Sunday, May 29 2022

Dive In


The colour red. The sound of a trumpet. The bodies of human beings: the navel, the shin, the shoulder, the toe. That, despite everything, we go on opening and opening and opening ourselves to one another. Neil Armstrong's observation about the clouds resembling white lace. When I've been at a loss in life, this returns to me, almost like a prayer or incantation, white lace, white lace, white lace, and brings me peace. Now I offer it to you.

That’s from Vauhini Vara's debut novel, ‘The Immortal King Rao,’ a unique story about ambition, family, memory, and capitalism that spans decades—from our past to the near future. We love this quote specifically because it highlights the universal nature of humans, and the relationships we cultivate with each other. Throughout the unusual circumstances that the book presents, the beating heart of the story is the relationship between a father and his daughter.

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We Recommend

Love and Compassion: Across the Spectrum 

This month, we're thinking of how compassion, love, and care shape our worlds. How do we inspect our own lives and the people around us with curiosity and empathy rather than judgement or harshness? How do we inculcate love and compassion as daily practices in our life? Here is a selection of books that can help in understanding the complex layers of love and care, and how it plays out in our everyday lives.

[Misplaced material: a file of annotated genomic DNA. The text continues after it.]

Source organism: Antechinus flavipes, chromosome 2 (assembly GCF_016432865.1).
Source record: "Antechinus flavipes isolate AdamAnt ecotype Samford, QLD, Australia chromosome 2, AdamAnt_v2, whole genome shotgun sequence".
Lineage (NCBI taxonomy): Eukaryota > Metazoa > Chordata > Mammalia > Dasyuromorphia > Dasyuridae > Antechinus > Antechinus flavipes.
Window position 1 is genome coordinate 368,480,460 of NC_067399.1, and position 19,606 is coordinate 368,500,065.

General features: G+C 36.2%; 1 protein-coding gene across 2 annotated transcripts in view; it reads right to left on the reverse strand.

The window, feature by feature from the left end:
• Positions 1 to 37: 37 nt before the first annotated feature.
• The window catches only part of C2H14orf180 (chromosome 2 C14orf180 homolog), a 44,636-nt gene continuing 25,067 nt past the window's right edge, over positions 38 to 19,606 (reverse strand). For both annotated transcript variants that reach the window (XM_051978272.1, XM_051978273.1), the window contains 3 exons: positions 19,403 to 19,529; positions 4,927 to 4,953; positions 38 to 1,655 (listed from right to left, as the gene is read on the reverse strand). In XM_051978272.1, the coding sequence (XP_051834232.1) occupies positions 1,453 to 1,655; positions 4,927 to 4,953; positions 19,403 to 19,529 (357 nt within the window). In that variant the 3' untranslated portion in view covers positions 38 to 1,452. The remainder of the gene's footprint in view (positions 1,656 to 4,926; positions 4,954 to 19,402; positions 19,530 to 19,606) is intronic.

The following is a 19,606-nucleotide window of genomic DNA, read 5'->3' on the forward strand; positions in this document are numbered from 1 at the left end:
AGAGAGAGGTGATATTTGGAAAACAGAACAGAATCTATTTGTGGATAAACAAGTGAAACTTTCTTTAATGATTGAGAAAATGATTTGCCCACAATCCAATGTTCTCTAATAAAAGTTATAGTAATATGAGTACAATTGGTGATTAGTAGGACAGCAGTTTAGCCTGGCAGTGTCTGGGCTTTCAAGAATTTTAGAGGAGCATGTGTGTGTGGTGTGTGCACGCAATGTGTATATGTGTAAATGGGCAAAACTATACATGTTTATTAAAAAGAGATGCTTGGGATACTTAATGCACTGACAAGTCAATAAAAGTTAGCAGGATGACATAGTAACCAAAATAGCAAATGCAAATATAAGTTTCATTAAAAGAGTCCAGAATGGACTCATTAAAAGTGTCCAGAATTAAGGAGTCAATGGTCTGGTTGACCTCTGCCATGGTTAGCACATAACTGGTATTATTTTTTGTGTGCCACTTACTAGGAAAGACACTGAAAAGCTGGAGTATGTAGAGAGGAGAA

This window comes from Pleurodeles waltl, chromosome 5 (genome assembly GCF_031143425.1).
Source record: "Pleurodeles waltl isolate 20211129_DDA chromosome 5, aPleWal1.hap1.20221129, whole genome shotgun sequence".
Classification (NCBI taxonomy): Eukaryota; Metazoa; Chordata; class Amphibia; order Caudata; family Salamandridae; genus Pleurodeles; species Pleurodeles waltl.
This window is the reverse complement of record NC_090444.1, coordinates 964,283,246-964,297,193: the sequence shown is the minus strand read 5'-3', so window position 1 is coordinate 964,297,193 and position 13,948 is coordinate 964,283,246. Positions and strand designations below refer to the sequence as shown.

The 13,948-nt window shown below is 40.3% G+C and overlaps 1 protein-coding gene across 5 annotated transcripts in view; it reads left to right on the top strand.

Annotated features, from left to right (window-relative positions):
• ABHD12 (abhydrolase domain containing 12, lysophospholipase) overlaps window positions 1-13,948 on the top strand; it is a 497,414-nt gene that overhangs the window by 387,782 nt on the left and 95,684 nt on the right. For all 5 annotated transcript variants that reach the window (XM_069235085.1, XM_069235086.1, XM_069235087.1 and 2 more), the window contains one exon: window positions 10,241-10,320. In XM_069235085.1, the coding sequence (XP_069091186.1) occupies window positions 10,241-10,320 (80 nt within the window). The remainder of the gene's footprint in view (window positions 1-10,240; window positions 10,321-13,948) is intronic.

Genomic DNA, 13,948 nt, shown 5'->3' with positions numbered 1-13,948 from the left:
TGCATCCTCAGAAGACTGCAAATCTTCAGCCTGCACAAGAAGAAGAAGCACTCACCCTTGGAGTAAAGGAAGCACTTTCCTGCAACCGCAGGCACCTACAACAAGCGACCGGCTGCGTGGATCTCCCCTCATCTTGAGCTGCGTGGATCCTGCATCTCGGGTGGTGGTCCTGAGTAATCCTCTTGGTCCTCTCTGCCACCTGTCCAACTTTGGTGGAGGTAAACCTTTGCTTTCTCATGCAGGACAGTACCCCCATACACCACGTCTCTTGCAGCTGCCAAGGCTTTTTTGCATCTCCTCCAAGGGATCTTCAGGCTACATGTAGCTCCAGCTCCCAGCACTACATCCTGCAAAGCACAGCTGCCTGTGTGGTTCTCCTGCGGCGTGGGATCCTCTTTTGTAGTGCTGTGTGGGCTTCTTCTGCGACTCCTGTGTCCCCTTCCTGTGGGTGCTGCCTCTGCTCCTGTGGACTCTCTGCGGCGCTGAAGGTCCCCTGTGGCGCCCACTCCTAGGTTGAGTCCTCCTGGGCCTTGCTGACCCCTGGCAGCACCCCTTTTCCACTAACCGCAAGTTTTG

Labours of Love

Madeleine Bunting travelled through Britain for over five years speaking to charity workers, doctors, nurses, and social workers to understand the language of care and its value in our society. In ‘Labours of Love,’ she blends these insights beautifully with her own experiences of caregiving for the young and old in her family. Through these testimonies, Bunting examines how undervalued and underpaid care is, especially the caregiving labour of women. She sheds light on the crisis of care—and the problems of lauding profit over compassion and empathy. 


Who's Loving You

Edited by Sareeta Domingo, ‘Who's Loving You’ is a collection of ten love stories written by women of colour. The stories, centred around passion, desire, and longing, tap into romance in its intense, messy, joyful, and electric forms. There is something for every woman in this anthology. 


The Vanishing Half

Spread across nearly half a century, Brit Bennet's novel is a heart-wrenching multi-generational family saga that revolves around twin sisters Desiree and Stella Vignes. It is a riveting exploration of racial identity, community, and how the past informs the present. The novel uncovers the desires of each character, the contradictions that people hold, and how we manage to love each other against all odds.


Same-Sex Love in India: A Literary History

Edited by Ruth Vanita and Saleem Kidwai, this is a collection of writings that spans two thousand years of Indian literature. It draws from Hindu, Muslim, Buddhist, and contemporary fictional sources to demonstrate that same-sex love has flourished and been embraced in India since ancient times. The book includes excerpts from devotional books, biographies, letters, memoirs, plays, and poems. For anyone interested in queer culture, this anthology is a pioneering book in Indian history and gender studies. 


I Kissed Shara Wheeler